Wharton Pension Research Council Working Papers
 

Document Type

Working Paper

Date of this Version

6-1-2008

Abstract

Few previous studies have explored whether defined contribution retirement saving plans offer sufficiently diversified investment menus, though it is likely that these menus significantly shape workers’ accumulations of retirement wealth. This paper assesses the efficiency and performance of 401(k) investment options offered by a large group of US employers. We show that most plans are efficient compared to market benchmark indexes. Three performance measures underscore the fact that these plans tend to offer a sensible investment menu, when measured in terms of the menus’ mean-variance efficiency, diversification, and participant utility. The key factor contributing to plan efficiency and performance has to do with the types of funds offered, rather than the total number of investment options provided.

Working Paper Number

WP2008-02

Copyright/Permission Statement

© 2008 Pension Research Council of the Wharton School of the University of Pennsylvania. All rights reserved.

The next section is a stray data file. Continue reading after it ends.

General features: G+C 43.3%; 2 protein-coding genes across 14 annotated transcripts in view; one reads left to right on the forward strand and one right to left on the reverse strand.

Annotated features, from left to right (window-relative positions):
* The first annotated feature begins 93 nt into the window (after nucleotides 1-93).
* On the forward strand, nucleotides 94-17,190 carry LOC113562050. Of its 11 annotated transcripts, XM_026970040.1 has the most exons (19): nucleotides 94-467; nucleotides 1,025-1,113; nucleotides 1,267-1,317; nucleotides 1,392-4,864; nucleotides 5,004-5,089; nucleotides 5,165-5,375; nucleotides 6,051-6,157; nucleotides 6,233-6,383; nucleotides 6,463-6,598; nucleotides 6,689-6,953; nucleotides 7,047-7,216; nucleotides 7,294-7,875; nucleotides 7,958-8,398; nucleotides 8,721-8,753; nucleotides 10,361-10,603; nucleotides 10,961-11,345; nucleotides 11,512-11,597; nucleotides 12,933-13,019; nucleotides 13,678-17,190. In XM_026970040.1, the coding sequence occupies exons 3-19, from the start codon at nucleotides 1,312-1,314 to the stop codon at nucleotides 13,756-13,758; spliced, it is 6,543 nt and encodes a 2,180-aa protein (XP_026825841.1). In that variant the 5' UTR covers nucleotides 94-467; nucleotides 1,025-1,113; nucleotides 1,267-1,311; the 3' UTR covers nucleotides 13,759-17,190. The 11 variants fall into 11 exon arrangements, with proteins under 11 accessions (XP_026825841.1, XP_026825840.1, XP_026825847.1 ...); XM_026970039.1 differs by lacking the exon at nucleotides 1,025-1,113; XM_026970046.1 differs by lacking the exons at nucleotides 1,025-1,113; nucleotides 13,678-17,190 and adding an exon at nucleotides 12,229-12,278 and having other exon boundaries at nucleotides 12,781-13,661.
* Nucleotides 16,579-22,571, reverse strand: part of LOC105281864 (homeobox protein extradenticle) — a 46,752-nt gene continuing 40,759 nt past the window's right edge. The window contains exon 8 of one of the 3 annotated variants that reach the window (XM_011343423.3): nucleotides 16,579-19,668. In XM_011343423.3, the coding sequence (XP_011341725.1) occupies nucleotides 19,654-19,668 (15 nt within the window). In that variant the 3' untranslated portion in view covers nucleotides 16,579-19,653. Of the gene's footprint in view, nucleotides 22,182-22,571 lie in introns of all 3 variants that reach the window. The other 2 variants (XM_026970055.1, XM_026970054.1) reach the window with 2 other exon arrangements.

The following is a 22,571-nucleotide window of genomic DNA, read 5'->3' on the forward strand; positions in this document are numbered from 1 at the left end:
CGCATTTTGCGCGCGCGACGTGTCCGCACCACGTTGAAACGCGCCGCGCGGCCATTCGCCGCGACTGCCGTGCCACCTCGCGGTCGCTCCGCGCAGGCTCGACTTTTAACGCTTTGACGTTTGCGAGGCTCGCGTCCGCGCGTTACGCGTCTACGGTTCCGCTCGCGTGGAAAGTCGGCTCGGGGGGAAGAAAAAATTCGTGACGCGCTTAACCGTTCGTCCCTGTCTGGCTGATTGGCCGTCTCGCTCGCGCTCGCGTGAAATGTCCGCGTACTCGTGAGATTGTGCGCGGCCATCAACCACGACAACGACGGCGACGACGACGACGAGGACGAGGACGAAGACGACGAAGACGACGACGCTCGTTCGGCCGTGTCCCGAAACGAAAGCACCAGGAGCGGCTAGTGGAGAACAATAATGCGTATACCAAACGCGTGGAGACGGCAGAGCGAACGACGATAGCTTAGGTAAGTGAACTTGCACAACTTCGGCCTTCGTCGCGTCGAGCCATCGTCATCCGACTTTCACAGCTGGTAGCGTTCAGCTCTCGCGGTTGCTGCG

Acknowledgements

The opinions and conclusions expressed are solely those of the authors and do not represent the opinions or policy of SSA or any agency of the Federal Government. The research reported herein was performed pursuant to a grant from the U.S. Social Security Administration (SSA) to the Michigan Retirement Research Center, funded as part of the Retirement Research Consortium. This research also received support from the Pension Research Council at The Wharton School; the National Institutes of Health - National Institute on Aging, Grant number P30 AG12836; the Boettner Center for Pensions and Retirement Security at the University of Pennsylvania; and National Institutes of Health – National Institute of Child Health and Development Population Research Infrastructure Program R24 HD044964, all at the University of Pennsylvania. The authors thank Takeshi Yamaguchi for input and support; Raimond Maurer and his students at the University of Frankfurt, Finance Department, for helpful comments; and Steve Utkus, Gary Mottola, Theo Nijman, and Susan Thorp for very useful comments and suggestions. They are grateful to Vanguard for providing recordkeeping data under restricted assess conditions. All findings, interpretations, and conclusions of this paper represent the views of the author(s) and not those of the Wharton School or the Pension Research Council.

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Date Posted: 09 August 2019